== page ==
Historical biogeography and macroecology of the Cenozoic
We are currently in one of the highest peaks of biological diversity on Earth history, in spite of the recent declines caused by human activities. During the Cenozoic (last 65 millions of years), after a massive extinction including most of the dinosaurs, there was a big turnover of the biological communities followed by lots of tectonic activity, mountain lifting and climate oscillations. In this period some biological groups experienced a great diversification (e.g.: mammals, birds, squamate reptiles, amphibians), contributing to a big reassembly of communities, sometimes resulting in very high species richness and high spatial and temporal turnover.
The recent availability of fossil-calibrated phylogenies and distribution data for many groups of organisms, allows exploring questions about how biological communities changed in the past and resulted in what we have in the present. Carrying out a project addressing these questions is an excellent opportunity to gain skills in big database organization, phylogenies, spatial data, GIS, programming in languages such as R, and, potentially, phylogenetic comparative methods (such as ancestral biogeographic reconstruction, trait reconstruction and others).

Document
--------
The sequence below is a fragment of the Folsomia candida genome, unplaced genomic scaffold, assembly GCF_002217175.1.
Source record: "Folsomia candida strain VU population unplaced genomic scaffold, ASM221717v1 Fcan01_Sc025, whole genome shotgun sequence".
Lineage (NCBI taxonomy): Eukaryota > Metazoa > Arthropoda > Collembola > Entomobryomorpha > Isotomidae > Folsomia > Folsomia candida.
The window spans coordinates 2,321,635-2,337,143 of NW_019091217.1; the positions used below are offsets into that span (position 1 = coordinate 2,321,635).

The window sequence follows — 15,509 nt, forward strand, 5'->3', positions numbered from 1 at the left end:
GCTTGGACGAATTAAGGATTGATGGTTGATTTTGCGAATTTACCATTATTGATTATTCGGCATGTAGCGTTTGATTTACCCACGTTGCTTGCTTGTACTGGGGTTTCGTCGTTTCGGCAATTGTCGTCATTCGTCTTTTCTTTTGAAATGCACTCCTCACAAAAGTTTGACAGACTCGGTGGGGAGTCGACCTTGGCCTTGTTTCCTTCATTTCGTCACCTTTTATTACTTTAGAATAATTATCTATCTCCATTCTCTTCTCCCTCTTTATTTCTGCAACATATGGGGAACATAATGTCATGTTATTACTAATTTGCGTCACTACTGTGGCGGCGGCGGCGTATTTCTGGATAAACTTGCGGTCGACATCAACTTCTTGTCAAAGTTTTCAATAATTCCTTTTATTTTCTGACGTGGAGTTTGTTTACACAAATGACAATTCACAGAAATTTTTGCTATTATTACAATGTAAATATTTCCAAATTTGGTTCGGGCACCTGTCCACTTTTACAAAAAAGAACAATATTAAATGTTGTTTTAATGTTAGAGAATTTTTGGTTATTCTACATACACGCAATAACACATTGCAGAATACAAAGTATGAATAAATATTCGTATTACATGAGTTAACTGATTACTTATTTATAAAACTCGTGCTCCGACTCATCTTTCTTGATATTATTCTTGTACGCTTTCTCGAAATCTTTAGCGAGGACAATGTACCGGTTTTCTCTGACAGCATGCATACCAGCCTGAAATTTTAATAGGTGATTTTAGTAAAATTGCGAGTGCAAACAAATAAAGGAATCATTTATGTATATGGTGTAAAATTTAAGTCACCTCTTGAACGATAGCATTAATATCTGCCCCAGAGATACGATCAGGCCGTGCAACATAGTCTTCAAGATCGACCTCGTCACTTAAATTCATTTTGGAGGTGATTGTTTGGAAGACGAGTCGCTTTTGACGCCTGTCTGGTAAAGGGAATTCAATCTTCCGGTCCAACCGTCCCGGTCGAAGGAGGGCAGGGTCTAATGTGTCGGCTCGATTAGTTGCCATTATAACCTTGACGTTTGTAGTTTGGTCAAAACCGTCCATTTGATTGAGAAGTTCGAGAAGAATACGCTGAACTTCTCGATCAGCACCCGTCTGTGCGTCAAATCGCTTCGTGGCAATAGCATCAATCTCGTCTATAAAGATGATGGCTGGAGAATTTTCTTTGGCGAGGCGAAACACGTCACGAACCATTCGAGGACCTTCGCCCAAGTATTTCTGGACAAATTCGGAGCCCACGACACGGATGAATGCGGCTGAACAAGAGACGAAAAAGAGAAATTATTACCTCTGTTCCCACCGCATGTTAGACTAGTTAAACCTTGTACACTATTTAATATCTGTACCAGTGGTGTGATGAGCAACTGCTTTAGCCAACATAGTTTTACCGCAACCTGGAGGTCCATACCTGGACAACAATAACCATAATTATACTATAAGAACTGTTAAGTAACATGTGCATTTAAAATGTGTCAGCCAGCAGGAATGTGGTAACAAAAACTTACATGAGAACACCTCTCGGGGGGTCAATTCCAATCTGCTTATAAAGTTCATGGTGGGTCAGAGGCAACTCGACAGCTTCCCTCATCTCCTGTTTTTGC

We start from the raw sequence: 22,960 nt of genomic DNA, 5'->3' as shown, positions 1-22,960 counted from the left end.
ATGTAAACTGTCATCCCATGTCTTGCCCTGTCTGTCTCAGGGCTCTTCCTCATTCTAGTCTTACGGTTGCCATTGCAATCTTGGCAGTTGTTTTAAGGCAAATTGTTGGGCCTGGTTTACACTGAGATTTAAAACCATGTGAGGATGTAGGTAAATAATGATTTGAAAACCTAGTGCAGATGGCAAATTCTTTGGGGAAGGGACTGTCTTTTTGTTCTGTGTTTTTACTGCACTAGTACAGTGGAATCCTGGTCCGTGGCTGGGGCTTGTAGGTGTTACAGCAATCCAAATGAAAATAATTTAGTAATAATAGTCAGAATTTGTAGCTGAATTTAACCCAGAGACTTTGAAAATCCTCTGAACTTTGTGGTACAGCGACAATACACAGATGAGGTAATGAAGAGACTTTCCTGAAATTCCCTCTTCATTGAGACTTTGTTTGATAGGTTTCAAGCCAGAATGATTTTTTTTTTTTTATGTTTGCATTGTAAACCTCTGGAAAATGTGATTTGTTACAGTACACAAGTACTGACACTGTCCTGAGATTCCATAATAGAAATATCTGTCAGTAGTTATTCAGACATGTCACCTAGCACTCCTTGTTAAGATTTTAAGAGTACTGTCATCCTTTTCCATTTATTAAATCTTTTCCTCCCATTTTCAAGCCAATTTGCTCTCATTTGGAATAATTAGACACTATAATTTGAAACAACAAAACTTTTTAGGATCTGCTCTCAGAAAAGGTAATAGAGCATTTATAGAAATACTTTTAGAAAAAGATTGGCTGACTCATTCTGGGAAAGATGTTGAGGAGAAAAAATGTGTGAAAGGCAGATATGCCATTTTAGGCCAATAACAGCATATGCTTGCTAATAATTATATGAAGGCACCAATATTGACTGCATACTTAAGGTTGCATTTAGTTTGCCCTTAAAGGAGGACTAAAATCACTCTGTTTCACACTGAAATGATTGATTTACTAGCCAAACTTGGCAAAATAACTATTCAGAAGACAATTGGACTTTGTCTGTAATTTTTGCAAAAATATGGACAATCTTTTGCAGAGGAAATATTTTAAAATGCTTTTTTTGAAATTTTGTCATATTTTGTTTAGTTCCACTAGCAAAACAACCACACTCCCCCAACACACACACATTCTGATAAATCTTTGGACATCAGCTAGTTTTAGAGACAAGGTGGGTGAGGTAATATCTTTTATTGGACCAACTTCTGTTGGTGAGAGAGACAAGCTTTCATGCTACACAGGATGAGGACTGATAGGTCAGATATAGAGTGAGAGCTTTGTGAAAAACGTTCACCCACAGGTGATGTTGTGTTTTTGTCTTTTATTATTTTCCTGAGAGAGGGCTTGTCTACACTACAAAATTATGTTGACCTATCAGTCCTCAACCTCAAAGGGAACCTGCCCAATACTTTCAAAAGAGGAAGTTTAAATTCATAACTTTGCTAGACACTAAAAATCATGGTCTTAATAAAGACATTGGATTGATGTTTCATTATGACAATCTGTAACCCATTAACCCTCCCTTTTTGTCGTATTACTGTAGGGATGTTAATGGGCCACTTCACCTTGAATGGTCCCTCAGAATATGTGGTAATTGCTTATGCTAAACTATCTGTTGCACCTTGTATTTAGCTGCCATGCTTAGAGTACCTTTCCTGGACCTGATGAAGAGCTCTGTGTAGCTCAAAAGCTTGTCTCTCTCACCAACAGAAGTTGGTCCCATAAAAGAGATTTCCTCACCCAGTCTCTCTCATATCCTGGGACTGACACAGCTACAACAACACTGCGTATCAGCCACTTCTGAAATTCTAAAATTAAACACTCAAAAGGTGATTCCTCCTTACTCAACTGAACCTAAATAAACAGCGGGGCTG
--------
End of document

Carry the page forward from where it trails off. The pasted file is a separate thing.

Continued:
Below there are some ideas for projects that fit within this framework, but also if you have different ones, feel free to discuss them with us.
Compositional and phylogenetic diversity of island biotas
The Theory of Island Biogeography (TIB) is one of the most solid theories in ecology with important consequences for the study of evolution, invasion ecology, conservation and management. The TIB predicts that island communities originate from subsets of mainland communities that depend on the area of the islands and their distance to the mainland, with the possibility to evolve into new species after isolation. We will be exploring questions related to the TIB including metrics of diversity, both at compositional and phylogenetic level.
Evolutionary history of traits in a biogeographic and community ecology context
Examples include the evolution of some fascinating behaviours that meant important ecological changes, such as the appearance of particular breeding behaviours, biotic interactions, seasonal movements… In many cases these changes meant reassemblies of the communities or coevolution with other groups of organisms. Reach us out to know more about options we have in mind or to discuss some ideas that could fit within our possibilities.